Finally we descended the even steeper trail into the caldera of the dormant volcano. Scrambled down really. Where we had lunch by the shore of the lagoon. The clouds whipped past above us and swirled in the strong winds, forming as the slope of the mountain pushed the moist air up to cooler elevations where they would condense into clouds. Our lunch break was about 30 minutes long. There aren't many better places for a lunch break.
piphytic plants growing on it. I had been shooting with my good camera up to this point, but the trail was so difficult I decided to stash it away in my backpack for the hike back down. This turned out to be a very good decision, but I don't have as many photos from the rest of the hike
The hike up the mountain wasn't really that hard. I got a cramp in one calf, but I was able to suck it up and get up there anyway. The hike down on the other hand, was, probably the most difficult hiking I have ever done. It was very, very slippery, and rough with the rocks and the roots, and very steep. That and I was wearing my Vibram Five Finger "toe shoes". Whiles these offer a lot of toe flexibility, they have virtually no padding and also almost no tread depth. So I was sliding all over the place on the way back down. I had to grab from tree to tree to support myself, and every big step down pounded into the bottom of my soft gringo feet.
Had to take a couple breaks on the way down, my legs were quivering with fatigue. The third rest stop we did down at the coffee plantation. Where we spotted some white-headed capuchin monkeys in the distance, so I pulled my good camera out of my bag and got some pretty good shots. But for the life of me I can't remember what the locals called the capuchins.
Here a couple other hikers stumbled down the mountain behind us. Both seemed like dirty hippy backpackers. The first spoke Spanish, but very little English, the guy with him spoke very little Spanish though which was odd, instead being a native English speaker. Also, he did the hike barefoot, which he reported was miserable. No doubt.
Our last rest stop was at the first view point, and got some good photos on this unusually clear day.
In the end, I have to say this ~10 mile hike was the most difficult one I have ever done. I heard from more than one local that it was only 8km (~5 miles) round-trip, but measuring it out on the map its pretty clear it was around 10 miles total.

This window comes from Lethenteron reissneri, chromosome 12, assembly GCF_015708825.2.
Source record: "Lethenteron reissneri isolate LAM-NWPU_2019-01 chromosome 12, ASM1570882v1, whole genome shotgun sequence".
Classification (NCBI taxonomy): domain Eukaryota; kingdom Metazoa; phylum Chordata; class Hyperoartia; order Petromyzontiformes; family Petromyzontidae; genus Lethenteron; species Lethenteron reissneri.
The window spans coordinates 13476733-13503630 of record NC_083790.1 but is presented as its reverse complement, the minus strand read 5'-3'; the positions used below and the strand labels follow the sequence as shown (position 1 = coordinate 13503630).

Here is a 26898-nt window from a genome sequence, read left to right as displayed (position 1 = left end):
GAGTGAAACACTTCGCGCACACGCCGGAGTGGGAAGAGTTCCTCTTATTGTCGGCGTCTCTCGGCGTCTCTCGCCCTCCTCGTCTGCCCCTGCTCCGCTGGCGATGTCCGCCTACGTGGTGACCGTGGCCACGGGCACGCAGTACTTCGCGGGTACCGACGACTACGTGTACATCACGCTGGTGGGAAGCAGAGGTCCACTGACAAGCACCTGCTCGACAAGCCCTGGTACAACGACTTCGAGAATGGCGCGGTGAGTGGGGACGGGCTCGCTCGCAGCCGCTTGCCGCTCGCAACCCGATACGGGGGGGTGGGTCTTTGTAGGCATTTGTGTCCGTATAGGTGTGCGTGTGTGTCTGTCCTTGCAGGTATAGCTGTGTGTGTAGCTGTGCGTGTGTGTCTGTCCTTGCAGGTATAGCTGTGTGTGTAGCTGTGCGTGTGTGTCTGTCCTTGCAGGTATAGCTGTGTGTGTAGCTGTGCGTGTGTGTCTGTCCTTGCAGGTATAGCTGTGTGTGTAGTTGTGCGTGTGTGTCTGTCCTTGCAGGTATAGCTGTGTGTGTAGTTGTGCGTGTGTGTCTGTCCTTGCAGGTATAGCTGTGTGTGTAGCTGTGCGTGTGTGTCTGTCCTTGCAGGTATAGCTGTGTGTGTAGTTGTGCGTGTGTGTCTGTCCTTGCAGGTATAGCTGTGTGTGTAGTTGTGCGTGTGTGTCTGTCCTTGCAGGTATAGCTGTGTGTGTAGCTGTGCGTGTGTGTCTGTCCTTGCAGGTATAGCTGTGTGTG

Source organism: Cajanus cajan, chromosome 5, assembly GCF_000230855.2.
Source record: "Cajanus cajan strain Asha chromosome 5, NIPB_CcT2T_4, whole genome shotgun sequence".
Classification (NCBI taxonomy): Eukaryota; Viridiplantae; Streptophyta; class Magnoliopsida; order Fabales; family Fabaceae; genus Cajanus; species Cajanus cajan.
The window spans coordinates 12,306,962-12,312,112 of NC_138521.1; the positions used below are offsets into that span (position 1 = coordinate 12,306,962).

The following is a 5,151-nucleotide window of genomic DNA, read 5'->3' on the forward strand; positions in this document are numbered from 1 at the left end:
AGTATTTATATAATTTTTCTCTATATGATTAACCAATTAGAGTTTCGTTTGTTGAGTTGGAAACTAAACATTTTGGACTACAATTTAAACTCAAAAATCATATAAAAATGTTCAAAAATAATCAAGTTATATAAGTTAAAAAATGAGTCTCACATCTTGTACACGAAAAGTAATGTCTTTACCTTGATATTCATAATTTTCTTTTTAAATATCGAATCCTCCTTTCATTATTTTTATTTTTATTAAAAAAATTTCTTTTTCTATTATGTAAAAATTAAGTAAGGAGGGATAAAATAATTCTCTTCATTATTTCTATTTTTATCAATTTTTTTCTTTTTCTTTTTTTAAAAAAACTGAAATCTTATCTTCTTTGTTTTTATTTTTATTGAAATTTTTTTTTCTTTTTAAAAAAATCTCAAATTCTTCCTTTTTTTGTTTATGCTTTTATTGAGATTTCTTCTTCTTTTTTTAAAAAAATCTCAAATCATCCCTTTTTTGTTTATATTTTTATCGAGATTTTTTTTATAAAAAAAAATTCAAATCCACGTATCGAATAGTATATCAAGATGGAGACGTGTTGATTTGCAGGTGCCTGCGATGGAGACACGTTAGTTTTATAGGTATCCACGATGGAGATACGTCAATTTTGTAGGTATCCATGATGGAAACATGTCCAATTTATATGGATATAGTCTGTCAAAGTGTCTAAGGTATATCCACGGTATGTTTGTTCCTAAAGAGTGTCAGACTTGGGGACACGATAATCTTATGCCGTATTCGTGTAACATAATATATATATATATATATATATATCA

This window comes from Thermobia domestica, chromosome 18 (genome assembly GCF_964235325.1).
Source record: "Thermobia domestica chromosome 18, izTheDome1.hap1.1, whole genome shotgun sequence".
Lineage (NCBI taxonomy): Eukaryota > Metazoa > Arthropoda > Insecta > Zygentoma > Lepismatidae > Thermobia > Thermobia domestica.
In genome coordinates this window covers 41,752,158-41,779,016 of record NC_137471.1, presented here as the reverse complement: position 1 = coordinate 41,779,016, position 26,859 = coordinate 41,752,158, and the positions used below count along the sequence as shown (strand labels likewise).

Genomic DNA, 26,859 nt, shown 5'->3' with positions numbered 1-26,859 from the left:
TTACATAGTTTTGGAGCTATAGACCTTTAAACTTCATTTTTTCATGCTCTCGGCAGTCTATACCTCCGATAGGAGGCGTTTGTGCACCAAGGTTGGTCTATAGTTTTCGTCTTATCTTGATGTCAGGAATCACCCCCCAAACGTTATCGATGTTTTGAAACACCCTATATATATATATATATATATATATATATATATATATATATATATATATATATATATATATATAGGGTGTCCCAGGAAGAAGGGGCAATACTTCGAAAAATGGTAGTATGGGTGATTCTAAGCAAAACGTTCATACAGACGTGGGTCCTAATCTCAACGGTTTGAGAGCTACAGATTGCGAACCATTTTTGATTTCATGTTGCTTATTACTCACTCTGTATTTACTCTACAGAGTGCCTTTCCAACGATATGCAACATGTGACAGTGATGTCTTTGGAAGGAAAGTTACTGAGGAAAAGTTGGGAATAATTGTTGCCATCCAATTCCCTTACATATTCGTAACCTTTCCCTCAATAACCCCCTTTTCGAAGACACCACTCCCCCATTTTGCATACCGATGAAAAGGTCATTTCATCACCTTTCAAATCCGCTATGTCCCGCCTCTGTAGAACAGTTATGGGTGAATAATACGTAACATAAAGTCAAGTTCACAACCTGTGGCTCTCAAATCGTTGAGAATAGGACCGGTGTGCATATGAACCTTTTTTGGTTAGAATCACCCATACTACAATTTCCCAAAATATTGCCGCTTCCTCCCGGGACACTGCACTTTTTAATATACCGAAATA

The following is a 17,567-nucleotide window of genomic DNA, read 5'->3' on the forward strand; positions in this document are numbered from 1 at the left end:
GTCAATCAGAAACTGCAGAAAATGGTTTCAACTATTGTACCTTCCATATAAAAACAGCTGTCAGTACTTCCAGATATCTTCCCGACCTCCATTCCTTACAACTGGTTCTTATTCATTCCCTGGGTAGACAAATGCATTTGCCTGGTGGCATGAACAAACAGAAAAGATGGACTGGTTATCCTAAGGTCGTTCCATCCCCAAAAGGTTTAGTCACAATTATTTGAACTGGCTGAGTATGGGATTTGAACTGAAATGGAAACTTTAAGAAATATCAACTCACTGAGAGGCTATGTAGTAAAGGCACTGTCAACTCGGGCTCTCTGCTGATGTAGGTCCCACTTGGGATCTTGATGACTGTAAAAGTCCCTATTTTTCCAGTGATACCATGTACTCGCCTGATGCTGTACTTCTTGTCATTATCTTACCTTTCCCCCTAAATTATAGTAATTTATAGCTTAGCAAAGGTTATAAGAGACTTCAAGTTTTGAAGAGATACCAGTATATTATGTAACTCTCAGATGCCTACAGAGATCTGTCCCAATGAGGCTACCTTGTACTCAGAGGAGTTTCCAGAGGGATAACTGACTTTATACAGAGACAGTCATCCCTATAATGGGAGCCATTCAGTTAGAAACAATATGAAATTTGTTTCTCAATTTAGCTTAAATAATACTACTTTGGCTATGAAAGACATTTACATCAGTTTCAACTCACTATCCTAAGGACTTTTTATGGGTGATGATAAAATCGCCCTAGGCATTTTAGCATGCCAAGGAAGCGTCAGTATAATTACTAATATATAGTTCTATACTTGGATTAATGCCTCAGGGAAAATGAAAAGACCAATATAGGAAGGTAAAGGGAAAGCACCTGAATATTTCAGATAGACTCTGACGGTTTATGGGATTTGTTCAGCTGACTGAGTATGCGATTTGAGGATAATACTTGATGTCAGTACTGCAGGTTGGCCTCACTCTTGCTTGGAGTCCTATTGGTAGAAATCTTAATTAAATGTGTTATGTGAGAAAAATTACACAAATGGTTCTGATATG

Still, the relatively short distance belies the intensity of the experience: I have hiked to the top of a couple 12,000 ft, 13,000 foot, and even a 14,000 foot mountain. I've hiked the Grand Canyon from rim to rim in a day; 26 miles and a mile down followed by a mile up. The hike up Maderas was notably more difficult than that any of these. My legs and feet have never been so completely 'destroyed' after a hike, my legs have never felt that tired in my life. I could hardly walk uphill/stairs or downhill/stairs for 3 days, and I can still feel the soreness from the hike 6 days later, particularly in my calf where I got the cramp. With that said, its the middle of winter for me so I'm probably not at peak fitness (there were two young Chilean sisters who seemed to fly both up and down the mountain without effort, which didn't make me feel any better about my conditioning).
My choice of footwear was poor (though they were great for everything else we did on this trip) and I'm sure this contributed significantly to my difficulty in descending... good hiking boots would have gotten some grip in the mud and provided cushioning for my feet, in all they might have halved the effort of the descent. Still, I didn't have the worse shoes on the mountain that day: